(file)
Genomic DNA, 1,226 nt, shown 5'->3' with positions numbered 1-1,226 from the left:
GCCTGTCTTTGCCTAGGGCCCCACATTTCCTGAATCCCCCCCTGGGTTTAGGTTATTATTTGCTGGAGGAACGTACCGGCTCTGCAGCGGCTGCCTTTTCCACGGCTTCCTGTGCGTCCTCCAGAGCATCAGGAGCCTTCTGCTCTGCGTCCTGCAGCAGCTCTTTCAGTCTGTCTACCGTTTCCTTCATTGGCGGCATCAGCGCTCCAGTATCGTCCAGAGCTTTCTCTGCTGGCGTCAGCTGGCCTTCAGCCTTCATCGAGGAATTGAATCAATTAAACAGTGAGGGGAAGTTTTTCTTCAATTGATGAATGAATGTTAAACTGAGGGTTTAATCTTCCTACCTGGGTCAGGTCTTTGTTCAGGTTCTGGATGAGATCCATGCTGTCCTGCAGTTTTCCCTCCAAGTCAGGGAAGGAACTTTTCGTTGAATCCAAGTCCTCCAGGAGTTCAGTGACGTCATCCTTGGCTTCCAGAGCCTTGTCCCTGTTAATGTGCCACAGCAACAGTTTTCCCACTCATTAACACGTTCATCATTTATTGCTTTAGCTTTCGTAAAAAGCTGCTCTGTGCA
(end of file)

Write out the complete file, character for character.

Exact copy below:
Genomic DNA, 1,226 nt, shown 5'->3' with positions numbered 1-1,226 from the left:
GCCTGTCTTTGCCTAGGGCCCCACATTTCCTGAATCCCCCCCTGGGTTTAGGTTATTATTTGCTGGAGGAACGTACCGGCTCTGCAGCGGCTGCCTTTTCCACGGCTTCCTGTGCGTCCTCCAGAGCATCAGGAGCCTTCTGCTCTGCGTCCTGCAGCAGCTCTTTCAGTCTGTCTACCGTTTCCTTCATTGGCGGCATCAGCGCTCCAGTATCGTCCAGAGCTTTCTCTGCTGGCGTCAGCTGGCCTTCAGCCTTCATCGAGGAATTGAATCAATTAAACAGTGAGGGGAAGTTTTTCTTCAATTGATGAATGAATGTTAAACTGAGGGTTTAATCTTCCTACCTGGGTCAGGTCTTTGTTCAGGTTCTGGATGAGATCCATGCTGTCCTGCAGTTTTCCCTCCAAGTCAGGGAAGGAACTTTTCGTTGAATCCAAGTCCTCCAGGAGTTCAGTGACGTCATCCTTGGCTTCCAGAGCCTTGTCCCTGTTAATGTGCCACAGCAACAGTTTTCCCACTCATTAACACGTTCATCATTTATTGCTTTAGCTTTCGTAAAAAGCTGCTCTGTGCA